County Creamery (TCCA) sued Cheese & Dairy (TC&DA), claiming improper use of the Tillamook brand on Premium Brand cheese. The judge in the case urged arbitration. Cheese & Dairy agreed. County Creamery did not. Del Mayer wrote a letter to the editor of the Tillamook, Oregon Headlight-Herald, recapping the causes of disagreement and wondering why County Creamery would not agree to arbitrate the two cooperatives’ issues.
May 24, 1964
To ‘Doc’ Tillamook:
Recent radio announcements and news releases of TCCA which label the supporters of TC&DA “irresponsible” are of such a serious nature that I feel a brief summary of TC&DA’s position is justified. Certainly the slanted statements they have made do not give the people in the county enough facts to enable them to judge for themselves whether or not the problems we have could be solved fairly by arbitration. The issues which divide TCCA and TC&DA are:
We disagreed with the TCCA manager’s policy of making newspaper statements advocating lower grade ‘A’ milk prices without authorization from the TCCA board of directors or from TC&DA whose members produced all of Tillamook’s grade ‘A’ milk. In these days of rising costs and shrinking profits on the farm, it is disturbing to dairymen, to say the least, when the manager of their co-op advocates cutting the price even lower.
The second issue developed out of the concern of TC&DA directors about whether the practice of making loans to stores in Portland was sound and should be continued. This arrangement provided that for every additional 20,000 pounds of milk we sold to Alpenrose dairy we agreed to provide up to $200,000 for making additional loans to stores. The terms of these loans provided that in the event a store failed to repay their loan, TC&DA could not collect the balance due from Alpenrose – these notes were WITHOUT RECOURSE. Milk sales increased rapidly and so did the balance we had loaned. Finally TC&DA directors stopped the loan arrangement while they compared the risks and benefits of the program more carefully. Shortly thereafter, TCCA itself re-established the loaning program. Since the funds of TCCA consist primarily of capital contributions made by the factories who are members of TCCA, once again TC&DA found itself in the loaning game. This time against its wishes and very, very limited control of the terms.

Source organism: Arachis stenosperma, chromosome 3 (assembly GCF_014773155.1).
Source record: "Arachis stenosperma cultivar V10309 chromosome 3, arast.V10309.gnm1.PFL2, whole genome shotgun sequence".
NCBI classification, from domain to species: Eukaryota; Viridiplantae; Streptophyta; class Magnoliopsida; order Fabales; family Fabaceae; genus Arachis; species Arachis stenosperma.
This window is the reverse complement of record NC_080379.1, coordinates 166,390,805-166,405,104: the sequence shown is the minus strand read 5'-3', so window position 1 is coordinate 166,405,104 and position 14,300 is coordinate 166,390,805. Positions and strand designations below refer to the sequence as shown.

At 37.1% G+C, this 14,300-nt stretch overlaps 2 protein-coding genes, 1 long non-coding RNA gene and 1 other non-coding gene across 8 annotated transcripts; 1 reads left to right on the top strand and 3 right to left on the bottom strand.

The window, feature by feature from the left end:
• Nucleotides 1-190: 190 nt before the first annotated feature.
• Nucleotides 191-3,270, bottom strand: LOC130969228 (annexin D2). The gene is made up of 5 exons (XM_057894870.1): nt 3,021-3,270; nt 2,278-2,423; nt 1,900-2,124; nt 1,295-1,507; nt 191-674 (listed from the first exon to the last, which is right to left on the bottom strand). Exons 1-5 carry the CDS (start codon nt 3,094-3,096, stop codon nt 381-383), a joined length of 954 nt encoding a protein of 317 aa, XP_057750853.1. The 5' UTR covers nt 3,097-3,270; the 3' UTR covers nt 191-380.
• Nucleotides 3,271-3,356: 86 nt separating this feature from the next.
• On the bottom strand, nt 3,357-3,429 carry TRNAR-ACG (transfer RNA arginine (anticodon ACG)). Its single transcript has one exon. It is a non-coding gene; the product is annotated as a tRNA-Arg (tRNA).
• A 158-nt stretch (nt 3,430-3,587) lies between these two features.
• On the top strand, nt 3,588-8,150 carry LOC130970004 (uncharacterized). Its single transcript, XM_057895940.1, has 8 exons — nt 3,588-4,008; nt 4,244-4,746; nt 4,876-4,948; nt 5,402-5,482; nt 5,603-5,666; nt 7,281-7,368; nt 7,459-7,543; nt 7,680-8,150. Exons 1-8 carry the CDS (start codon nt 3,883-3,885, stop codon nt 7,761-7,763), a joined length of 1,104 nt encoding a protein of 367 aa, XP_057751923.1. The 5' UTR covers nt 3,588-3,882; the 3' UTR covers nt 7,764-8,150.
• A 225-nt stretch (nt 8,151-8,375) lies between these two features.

About this time an effort was being made by dairymen throughout Oregon to establish a voluntary milk marketing program. TC&DA directors supported this because they felt Tillamook dairymen could market milk more profitably under such a program than through the loan arrangement with Alpenrose. Management of TCCA was not in agreement, however, and additional controversy developed.
In any manufacturing process one must expect to have waste and product loss. Cheese making and milk processing are no exception. However, TC&DA directors noted that over the last few years these losses had increased alarmingly as compared to the increase int he amount of products being processed. For example, in 1952 a total loss of 15,913 pounds of cheese occurred out of a total of 9,830,969 pounds produced as compared to 225,117 pounds lost out of 10,225,530 pounds produced in fiscal year 1962-63. When TC&DA directors attempted to find and eliminate the cause of these increased losses and attempted to determine how they were being charged to the factories, they met opposition from TCCA officials and to date it appears that TCCA still has done nothing to determine the cause of these abrupt increases in product loss.
At the annual meeting of TC&DA in February 1963, the members and the board of directors of the association were astonished to learn that Tillamook cheese was being marketed in a pressurized can. This fact was brought to our attention by a member whose sister had sent him a newspaper story about it from California. If TCCA is now concerned that the name Tillamook might fall into irresponsible hands, perhaps they can appreciate the concern of TC&DA members when they learned that the Granny Goose Company had been given the exclusive right to use “Tillamook” on their product. This right was granted without the authorization or knowledge of either TC&DA or of the board of directors of TCCA. It is amazing that this group which showed so little concern about the Granny Goose deal, now stands with righteous indignation and complains of infringement when TC&DA tries to market its products as “Premium Brand – made and aged by Tillamook Cheese and Dairy Association” which our trademark attorneys tell us we have the right to do.
TCCA concern about the control of the Tillamook name falling into irresponsible hands is very interesting in light of a recent development. We speak of the Minnesota cheese imported by TCCA. Every resident of this county should be gravely concerned about the cheapening of the Tillamook reputation which has undoubtedly occurred as a result. Perhaps if TCCA had been more concerned with accepting the responsibilities which it bears, this unfortunate incident would not have occurred.